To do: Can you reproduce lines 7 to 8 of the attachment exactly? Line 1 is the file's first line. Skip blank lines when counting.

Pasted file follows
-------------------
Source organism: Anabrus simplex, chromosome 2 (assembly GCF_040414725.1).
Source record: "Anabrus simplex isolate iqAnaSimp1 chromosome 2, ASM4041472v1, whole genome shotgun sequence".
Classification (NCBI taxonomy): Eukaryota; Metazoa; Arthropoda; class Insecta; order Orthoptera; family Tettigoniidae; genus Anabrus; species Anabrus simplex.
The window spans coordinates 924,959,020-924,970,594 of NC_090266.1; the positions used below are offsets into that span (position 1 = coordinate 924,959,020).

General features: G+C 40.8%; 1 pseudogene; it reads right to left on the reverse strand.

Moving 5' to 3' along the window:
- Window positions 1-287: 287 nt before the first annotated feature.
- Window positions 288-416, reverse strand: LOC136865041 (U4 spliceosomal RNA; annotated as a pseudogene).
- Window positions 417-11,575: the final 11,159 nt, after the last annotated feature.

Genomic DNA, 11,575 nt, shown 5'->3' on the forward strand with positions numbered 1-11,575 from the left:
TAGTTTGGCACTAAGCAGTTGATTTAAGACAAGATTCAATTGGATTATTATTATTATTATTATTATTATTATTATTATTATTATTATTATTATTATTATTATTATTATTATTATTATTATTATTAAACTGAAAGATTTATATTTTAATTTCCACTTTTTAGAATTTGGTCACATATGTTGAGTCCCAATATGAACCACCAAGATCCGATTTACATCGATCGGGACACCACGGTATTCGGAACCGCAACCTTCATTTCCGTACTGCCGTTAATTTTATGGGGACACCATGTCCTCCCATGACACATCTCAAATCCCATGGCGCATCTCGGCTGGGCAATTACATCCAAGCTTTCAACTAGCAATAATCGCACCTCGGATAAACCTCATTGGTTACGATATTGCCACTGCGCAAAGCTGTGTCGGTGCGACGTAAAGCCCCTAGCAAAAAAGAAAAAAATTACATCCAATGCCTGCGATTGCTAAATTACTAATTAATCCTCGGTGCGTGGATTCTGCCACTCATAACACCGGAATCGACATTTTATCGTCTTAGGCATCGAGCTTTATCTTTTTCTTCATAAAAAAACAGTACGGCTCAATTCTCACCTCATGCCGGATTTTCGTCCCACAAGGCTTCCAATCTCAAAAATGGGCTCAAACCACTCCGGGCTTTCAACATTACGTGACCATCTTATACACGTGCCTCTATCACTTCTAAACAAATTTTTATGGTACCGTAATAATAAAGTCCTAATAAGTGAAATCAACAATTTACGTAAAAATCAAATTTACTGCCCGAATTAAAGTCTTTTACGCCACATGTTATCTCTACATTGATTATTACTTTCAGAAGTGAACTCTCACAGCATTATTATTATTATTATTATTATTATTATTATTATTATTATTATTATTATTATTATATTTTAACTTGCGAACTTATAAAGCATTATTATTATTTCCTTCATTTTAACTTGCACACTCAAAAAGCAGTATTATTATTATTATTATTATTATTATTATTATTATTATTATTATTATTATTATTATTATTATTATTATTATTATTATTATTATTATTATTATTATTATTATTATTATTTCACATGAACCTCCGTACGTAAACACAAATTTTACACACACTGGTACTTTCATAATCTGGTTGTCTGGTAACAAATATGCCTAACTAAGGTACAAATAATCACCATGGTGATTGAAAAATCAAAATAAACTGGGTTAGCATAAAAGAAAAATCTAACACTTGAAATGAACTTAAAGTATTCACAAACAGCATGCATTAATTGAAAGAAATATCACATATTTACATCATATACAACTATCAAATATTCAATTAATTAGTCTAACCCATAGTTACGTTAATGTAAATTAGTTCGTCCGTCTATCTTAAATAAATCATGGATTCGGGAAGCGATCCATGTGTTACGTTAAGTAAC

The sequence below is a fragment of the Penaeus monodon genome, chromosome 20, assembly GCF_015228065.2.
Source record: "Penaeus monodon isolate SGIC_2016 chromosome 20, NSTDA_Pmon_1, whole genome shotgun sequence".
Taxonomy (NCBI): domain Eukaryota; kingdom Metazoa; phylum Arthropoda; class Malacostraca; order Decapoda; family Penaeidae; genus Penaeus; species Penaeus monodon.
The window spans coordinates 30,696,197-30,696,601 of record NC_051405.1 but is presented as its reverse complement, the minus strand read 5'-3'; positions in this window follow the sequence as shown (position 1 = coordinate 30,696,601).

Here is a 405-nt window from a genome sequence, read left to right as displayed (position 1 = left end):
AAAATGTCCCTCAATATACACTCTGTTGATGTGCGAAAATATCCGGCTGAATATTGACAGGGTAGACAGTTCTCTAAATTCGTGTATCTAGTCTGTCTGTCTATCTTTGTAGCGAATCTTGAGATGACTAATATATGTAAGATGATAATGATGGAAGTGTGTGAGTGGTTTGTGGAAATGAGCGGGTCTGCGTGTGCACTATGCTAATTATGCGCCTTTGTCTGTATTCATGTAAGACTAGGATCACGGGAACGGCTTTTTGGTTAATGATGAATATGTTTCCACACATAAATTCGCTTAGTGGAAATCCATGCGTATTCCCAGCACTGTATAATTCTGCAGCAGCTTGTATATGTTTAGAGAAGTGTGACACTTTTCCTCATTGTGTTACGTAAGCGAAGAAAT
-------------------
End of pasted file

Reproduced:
- Window positions 1-287: 287 nt before the first annotated feature.
- Window positions 288-416, reverse strand: LOC136865041 (U4 spliceosomal RNA; annotated as a pseudogene).